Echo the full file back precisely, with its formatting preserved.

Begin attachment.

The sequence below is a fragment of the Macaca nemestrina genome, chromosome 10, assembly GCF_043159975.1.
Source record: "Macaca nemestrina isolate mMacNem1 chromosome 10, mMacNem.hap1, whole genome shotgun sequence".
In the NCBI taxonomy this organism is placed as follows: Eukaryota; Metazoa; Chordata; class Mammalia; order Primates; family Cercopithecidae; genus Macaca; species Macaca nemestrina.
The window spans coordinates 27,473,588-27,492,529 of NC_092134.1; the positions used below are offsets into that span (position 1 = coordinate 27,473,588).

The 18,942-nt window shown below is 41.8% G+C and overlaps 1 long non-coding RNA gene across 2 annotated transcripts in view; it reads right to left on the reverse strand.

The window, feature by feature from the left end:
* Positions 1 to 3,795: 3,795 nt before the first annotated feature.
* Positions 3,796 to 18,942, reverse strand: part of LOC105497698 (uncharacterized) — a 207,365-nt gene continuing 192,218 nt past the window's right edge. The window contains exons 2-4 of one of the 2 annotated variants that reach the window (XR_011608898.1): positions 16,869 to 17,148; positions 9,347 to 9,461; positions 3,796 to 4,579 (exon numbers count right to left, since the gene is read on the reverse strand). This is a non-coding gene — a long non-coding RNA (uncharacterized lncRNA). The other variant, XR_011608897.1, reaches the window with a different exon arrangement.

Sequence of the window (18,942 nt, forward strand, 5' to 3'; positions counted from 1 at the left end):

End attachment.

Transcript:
The sequence below is a fragment of the Macaca nemestrina genome, chromosome 10, assembly GCF_043159975.1.
Source record: "Macaca nemestrina isolate mMacNem1 chromosome 10, mMacNem.hap1, whole genome shotgun sequence".
In the NCBI taxonomy this organism is placed as follows: Eukaryota; Metazoa; Chordata; class Mammalia; order Primates; family Cercopithecidae; genus Macaca; species Macaca nemestrina.
The window spans coordinates 27,473,588-27,492,529 of NC_092134.1; the positions used below are offsets into that span (position 1 = coordinate 27,473,588).

The 18,942-nt window shown below is 41.8% G+C and overlaps 1 long non-coding RNA gene across 2 annotated transcripts in view; it reads right to left on the reverse strand.

The window, feature by feature from the left end:
* Positions 1 to 3,795: 3,795 nt before the first annotated feature.
* Positions 3,796 to 18,942, reverse strand: part of LOC105497698 (uncharacterized) — a 207,365-nt gene continuing 192,218 nt past the window's right edge. The window contains exons 2-4 of one of the 2 annotated variants that reach the window (XR_011608898.1): positions 16,869 to 17,148; positions 9,347 to 9,461; positions 3,796 to 4,579 (exon numbers count right to left, since the gene is read on the reverse strand). This is a non-coding gene — a long non-coding RNA (uncharacterized lncRNA). The other variant, XR_011608897.1, reaches the window with a different exon arrangement.

Sequence of the window (18,942 nt, forward strand, 5' to 3'; positions counted from 1 at the left end):